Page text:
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What does airport x-ray fog look like?

  1. Markster
    I took a trip early in December to meet extended family members I rarely get to see. I took a 4-pack of Kodak 800 speed film.

    Yes, you may say "there's grains! ugh!" and I agree, but for the most part I can accept the grains if it gives me the speed I need to shoot indoors without a flash. That's another issue and yes I'm looking to move to lower ISOs.

    So, the film went through x-ray once on the way there, and again on the way back. No, it didn't get patted down

    But when I got back and had the film processed and the prints made, I noticed some of them are a tad yellow.

    I took a couple of shots out the plane window at night. I figured maybe they were yellowed because of a combination of the plexiglass windows not being totally clear and the yellow lights in general. However, there's another one I shot from the front window of a car of wind sweeping snow berms acros the road (Wisconsin; the same storm that took down the Metrodome) and it's decidedly yellowed as well.

    I tried to get some long-time exposure shots of lights below at night from the plane and they had a bit of a yellow sheen as well, but I chalked this up to light polution, high speed film, and other factors.

    I had to scan them all and I really spent more time than I should have correcting the airplane window shots and the snow shot, and it got me thinking maybe something isn't normal.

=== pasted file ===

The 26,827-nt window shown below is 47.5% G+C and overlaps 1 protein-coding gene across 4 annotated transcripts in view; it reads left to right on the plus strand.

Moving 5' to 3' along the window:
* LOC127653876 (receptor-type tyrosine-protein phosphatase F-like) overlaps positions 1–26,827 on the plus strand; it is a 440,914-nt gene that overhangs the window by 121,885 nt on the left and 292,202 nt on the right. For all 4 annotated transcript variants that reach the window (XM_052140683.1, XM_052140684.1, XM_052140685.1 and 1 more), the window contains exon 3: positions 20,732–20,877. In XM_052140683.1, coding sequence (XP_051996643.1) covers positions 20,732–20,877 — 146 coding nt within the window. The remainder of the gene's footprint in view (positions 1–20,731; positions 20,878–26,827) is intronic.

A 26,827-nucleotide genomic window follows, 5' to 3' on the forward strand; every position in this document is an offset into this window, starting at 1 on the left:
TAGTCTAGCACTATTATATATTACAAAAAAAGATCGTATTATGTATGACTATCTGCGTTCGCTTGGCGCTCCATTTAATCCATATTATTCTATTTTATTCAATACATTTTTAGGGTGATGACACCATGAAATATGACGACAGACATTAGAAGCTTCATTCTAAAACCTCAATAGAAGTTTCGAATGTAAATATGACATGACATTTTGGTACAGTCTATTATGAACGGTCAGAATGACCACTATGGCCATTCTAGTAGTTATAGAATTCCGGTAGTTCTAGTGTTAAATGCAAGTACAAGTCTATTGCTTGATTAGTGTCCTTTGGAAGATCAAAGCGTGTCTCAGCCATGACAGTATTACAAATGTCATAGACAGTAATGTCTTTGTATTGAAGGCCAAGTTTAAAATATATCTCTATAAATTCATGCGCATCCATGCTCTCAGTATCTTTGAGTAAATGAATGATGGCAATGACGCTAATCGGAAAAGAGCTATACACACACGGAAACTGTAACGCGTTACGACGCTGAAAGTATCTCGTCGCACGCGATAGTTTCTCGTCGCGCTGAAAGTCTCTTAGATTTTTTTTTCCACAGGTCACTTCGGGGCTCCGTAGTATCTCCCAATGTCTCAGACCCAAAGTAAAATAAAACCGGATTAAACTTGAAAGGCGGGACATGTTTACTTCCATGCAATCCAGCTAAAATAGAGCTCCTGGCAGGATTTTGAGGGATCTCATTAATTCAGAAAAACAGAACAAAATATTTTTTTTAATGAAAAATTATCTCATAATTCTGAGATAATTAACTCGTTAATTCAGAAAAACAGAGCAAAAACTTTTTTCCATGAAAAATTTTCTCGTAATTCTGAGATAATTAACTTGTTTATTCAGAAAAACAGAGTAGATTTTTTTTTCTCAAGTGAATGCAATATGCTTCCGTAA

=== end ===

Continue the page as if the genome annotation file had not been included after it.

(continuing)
Then there were a couple of shots I took of my sister and mother at the airport. I suppose it could have been the indoor lighting, but I had sufficient shutter speed and aperature, the light reading was fine. It just looked very yellow. Also had to correct when scanning.


    So what does x-ray fog look like? I read one comment here on APUG that somebody said they would not take anything over 400 through an x-ray. I'm wondering if that's added the yellow, or if x-rays don't work that way with color negative film.
  2. Robert Brummitt
    Robert Brummitt
    It's been sometime but I remember dark streaks in film that was exposed to x-rays. Blue/purple streaks. But, that was long ago and todays airport machines probably run differently now.
    I had a photo- friend who was an early TSA agent, he told me that anything under 800 as safe. But again, he left the group 8 or 10 years ago. He said I should either buy my film where I was going or have film shipped to my hotel ahead.
    He also shared that some countries don't have the best equipment, meaning stronger energy output. More chances of exposure. He also said that after 911 orders were to increase the power on machines to see everything. Remember those lead-lined bags to carry film in? Well, when one of those went thru a machine, the operator would boost up the power and by time he or she saw what was in it. The film was cooked. Ouch!
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